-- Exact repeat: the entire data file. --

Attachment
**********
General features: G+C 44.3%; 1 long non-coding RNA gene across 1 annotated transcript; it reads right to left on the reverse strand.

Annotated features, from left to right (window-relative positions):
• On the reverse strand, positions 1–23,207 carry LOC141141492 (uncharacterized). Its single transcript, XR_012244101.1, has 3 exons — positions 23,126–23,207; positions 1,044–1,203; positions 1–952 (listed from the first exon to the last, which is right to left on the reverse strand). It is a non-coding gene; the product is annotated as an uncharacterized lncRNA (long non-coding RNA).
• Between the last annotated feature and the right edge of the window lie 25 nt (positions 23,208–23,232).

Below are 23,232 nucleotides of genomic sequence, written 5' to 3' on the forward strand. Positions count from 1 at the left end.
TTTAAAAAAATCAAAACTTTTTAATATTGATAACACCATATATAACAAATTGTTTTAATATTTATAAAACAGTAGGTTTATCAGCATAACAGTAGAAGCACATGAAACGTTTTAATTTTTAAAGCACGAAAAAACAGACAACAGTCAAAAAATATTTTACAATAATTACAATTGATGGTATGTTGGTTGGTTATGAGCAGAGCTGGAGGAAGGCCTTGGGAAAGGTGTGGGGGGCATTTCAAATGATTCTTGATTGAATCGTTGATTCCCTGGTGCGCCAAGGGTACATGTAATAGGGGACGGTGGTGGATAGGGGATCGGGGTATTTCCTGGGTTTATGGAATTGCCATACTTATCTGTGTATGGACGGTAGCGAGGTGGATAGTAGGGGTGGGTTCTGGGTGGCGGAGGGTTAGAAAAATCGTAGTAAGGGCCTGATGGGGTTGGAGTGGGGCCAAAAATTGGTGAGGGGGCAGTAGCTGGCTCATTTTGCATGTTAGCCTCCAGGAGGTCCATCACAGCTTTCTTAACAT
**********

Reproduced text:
General features: G+C 44.3%; 1 long non-coding RNA gene across 1 annotated transcript; it reads right to left on the reverse strand.

Annotated features, from left to right (window-relative positions):
• On the reverse strand, positions 1–23,207 carry LOC141141492 (uncharacterized). Its single transcript, XR_012244101.1, has 3 exons — positions 23,126–23,207; positions 1,044–1,203; positions 1–952 (listed from the first exon to the last, which is right to left on the reverse strand). It is a non-coding gene; the product is annotated as an uncharacterized lncRNA (long non-coding RNA).
• Between the last annotated feature and the right edge of the window lie 25 nt (positions 23,208–23,232).

Below are 23,232 nucleotides of genomic sequence, written 5' to 3' on the forward strand. Positions count from 1 at the left end.
TTTAAAAAAATCAAAACTTTTTAATATTGATAACACCATATATAACAAATTGTTTTAATATTTATAAAACAGTAGGTTTATCAGCATAACAGTAGAAGCACATGAAACGTTTTAATTTTTAAAGCACGAAAAAACAGACAACAGTCAAAAAATATTTTACAATAATTACAATTGATGGTATGTTGGTTGGTTATGAGCAGAGCTGGAGGAAGGCCTTGGGAAAGGTGTGGGGGGCATTTCAAATGATTCTTGATTGAATCGTTGATTCCCTGGTGCGCCAAGGGTACATGTAATAGGGGACGGTGGTGGATAGGGGATCGGGGTATTTCCTGGGTTTATGGAATTGCCATACTTATCTGTGTATGGACGGTAGCGAGGTGGATAGTAGGGGTGGGTTCTGGGTGGCGGAGGGTTAGAAAAATCGTAGTAAGGGCCTGATGGGGTTGGAGTGGGGCCAAAAATTGGTGAGGGGGCAGTAGCTGGCTCATTTTGCATGTTAGCCTCCAGGAGGTCCATCACAGCTTTCTTAACAT